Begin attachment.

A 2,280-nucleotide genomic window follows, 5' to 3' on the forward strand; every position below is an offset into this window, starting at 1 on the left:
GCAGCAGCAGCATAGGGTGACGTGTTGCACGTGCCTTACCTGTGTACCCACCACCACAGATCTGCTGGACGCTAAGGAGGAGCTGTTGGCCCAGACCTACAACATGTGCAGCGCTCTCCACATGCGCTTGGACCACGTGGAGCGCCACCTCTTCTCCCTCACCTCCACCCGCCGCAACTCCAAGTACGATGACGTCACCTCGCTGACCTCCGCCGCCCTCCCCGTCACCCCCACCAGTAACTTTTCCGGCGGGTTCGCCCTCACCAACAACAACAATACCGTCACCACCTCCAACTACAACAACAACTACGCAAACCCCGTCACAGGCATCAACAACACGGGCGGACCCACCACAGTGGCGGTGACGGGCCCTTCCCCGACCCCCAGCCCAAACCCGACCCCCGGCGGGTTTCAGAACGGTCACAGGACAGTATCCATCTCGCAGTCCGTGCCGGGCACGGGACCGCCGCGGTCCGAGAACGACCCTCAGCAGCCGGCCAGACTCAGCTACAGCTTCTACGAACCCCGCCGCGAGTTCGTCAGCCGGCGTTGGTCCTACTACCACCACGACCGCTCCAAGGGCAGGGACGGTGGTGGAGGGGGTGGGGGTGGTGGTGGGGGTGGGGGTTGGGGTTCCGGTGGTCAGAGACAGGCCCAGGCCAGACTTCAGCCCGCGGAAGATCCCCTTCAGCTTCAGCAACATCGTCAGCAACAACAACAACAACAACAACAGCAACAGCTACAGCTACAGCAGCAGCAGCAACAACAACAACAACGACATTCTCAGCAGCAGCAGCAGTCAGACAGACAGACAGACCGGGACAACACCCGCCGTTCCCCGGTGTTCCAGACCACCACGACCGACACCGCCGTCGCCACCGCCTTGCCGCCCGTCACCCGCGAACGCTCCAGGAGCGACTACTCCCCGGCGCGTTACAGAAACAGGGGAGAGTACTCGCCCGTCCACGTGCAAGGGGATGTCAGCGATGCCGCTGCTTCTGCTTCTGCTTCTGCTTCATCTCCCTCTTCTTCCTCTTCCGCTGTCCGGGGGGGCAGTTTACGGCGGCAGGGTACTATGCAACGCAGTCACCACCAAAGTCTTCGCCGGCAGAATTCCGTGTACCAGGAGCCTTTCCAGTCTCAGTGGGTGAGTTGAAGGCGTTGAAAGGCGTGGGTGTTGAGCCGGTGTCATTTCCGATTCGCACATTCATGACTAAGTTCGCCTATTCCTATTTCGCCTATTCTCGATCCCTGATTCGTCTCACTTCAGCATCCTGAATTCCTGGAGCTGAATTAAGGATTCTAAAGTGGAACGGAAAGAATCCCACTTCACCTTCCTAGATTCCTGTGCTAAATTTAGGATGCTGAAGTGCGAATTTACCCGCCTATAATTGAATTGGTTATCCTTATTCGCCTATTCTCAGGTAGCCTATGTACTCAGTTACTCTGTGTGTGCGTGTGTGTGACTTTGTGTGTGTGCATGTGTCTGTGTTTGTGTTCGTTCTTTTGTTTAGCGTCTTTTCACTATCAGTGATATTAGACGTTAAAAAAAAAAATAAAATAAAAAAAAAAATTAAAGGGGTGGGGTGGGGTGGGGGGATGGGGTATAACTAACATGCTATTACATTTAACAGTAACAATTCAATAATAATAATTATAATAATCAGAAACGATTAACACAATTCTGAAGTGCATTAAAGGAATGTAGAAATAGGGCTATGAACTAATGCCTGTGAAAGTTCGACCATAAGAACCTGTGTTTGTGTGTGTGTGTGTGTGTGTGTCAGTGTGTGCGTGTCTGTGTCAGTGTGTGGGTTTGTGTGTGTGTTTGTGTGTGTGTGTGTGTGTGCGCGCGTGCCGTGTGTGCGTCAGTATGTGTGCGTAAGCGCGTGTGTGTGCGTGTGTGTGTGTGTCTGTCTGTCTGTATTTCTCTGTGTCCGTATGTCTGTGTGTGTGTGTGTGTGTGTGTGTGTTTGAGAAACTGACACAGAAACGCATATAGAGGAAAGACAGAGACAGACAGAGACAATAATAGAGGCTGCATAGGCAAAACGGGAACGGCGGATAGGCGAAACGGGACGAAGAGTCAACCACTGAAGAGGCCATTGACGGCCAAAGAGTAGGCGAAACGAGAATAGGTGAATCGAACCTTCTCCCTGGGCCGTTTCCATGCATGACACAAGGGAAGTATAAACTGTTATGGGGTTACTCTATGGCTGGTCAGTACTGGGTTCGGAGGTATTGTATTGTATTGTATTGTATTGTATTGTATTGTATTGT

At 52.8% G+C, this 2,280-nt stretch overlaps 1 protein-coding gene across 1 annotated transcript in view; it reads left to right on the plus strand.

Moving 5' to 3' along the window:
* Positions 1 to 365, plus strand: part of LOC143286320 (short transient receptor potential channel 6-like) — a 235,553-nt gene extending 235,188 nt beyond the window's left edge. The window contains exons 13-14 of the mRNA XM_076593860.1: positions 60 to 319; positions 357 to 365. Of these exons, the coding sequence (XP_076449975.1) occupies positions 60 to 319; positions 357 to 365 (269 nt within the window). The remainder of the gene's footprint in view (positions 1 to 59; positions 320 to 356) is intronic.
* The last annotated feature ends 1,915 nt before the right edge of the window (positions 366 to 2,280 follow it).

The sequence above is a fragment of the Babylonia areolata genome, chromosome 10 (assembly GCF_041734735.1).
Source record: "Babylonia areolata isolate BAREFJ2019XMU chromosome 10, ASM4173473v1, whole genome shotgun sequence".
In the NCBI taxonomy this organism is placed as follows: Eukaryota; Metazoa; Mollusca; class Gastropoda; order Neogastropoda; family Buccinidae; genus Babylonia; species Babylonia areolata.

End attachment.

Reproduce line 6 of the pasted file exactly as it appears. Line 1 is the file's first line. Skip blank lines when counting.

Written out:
* The last annotated feature ends 1,915 nt before the right edge of the window (positions 366 to 2,280 follow it).